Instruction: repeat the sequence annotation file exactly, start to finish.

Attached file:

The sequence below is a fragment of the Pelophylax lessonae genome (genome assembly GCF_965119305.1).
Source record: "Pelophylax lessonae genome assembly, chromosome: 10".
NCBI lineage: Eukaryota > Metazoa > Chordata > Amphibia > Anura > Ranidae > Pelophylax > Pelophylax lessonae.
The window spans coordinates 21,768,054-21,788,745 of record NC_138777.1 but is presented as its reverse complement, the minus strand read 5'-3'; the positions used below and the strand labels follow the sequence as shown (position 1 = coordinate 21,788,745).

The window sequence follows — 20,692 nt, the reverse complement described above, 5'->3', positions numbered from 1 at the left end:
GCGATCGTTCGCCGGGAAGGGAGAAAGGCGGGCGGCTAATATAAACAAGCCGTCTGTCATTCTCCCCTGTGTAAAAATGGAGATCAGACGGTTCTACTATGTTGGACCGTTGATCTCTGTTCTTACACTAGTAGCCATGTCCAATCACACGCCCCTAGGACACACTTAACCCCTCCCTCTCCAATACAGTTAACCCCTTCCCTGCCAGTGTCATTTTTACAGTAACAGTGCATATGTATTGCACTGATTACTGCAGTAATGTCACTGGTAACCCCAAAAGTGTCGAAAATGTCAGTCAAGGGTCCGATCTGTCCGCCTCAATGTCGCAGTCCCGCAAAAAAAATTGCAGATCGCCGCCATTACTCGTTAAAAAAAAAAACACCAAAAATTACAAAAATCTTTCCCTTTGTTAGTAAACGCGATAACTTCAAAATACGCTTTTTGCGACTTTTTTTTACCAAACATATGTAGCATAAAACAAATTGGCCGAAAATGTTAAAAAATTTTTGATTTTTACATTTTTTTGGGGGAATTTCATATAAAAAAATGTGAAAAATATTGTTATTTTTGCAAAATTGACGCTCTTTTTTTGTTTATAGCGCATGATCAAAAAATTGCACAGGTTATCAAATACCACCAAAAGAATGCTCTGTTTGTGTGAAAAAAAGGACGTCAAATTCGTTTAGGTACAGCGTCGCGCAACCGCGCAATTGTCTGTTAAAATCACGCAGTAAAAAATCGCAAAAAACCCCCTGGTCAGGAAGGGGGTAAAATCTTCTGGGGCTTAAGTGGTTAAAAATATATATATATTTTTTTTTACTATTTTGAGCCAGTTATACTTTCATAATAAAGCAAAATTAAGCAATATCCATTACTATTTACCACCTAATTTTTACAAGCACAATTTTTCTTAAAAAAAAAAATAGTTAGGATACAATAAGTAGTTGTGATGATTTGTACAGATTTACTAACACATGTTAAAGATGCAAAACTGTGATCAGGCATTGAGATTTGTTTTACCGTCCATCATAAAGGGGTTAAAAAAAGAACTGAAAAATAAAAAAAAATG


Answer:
The sequence below is a fragment of the Pelophylax lessonae genome (genome assembly GCF_965119305.1).
Source record: "Pelophylax lessonae genome assembly, chromosome: 10".
NCBI lineage: Eukaryota > Metazoa > Chordata > Amphibia > Anura > Ranidae > Pelophylax > Pelophylax lessonae.
The window spans coordinates 21,768,054-21,788,745 of record NC_138777.1 but is presented as its reverse complement, the minus strand read 5'-3'; the positions used below and the strand labels follow the sequence as shown (position 1 = coordinate 21,788,745).

The window sequence follows — 20,692 nt, the reverse complement described above, 5'->3', positions numbered from 1 at the left end:
GCGATCGTTCGCCGGGAAGGGAGAAAGGCGGGCGGCTAATATAAACAAGCCGTCTGTCATTCTCCCCTGTGTAAAAATGGAGATCAGACGGTTCTACTATGTTGGACCGTTGATCTCTGTTCTTACACTAGTAGCCATGTCCAATCACACGCCCCTAGGACACACTTAACCCCTCCCTCTCCAATACAGTTAACCCCTTCCCTGCCAGTGTCATTTTTACAGTAACAGTGCATATGTATTGCACTGATTACTGCAGTAATGTCACTGGTAACCCCAAAAGTGTCGAAAATGTCAGTCAAGGGTCCGATCTGTCCGCCTCAATGTCGCAGTCCCGCAAAAAAAATTGCAGATCGCCGCCATTACTCGTTAAAAAAAAAAACACCAAAAATTACAAAAATCTTTCCCTTTGTTAGTAAACGCGATAACTTCAAAATACGCTTTTTGCGACTTTTTTTTACCAAACATATGTAGCATAAAACAAATTGGCCGAAAATGTTAAAAAATTTTTGATTTTTACATTTTTTTGGGGGAATTTCATATAAAAAAATGTGAAAAATATTGTTATTTTTGCAAAATTGACGCTCTTTTTTTGTTTATAGCGCATGATCAAAAAATTGCACAGGTTATCAAATACCACCAAAAGAATGCTCTGTTTGTGTGAAAAAAAGGACGTCAAATTCGTTTAGGTACAGCGTCGCGCAACCGCGCAATTGTCTGTTAAAATCACGCAGTAAAAAATCGCAAAAAACCCCCTGGTCAGGAAGGGGGTAAAATCTTCTGGGGCTTAAGTGGTTAAAAATATATATATATTTTTTTTTACTATTTTGAGCCAGTTATACTTTCATAATAAAGCAAAATTAAGCAATATCCATTACTATTTACCACCTAATTTTTACAAGCACAATTTTTCTTAAAAAAAAAAATAGTTAGGATACAATAAGTAGTTGTGATGATTTGTACAGATTTACTAACACATGTTAAAGATGCAAAACTGTGATCAGGCATTGAGATTTGTTTTACCGTCCATCATAAAGGGGTTAAAAAAAGAACTGAAAAATAAAAAAAAATG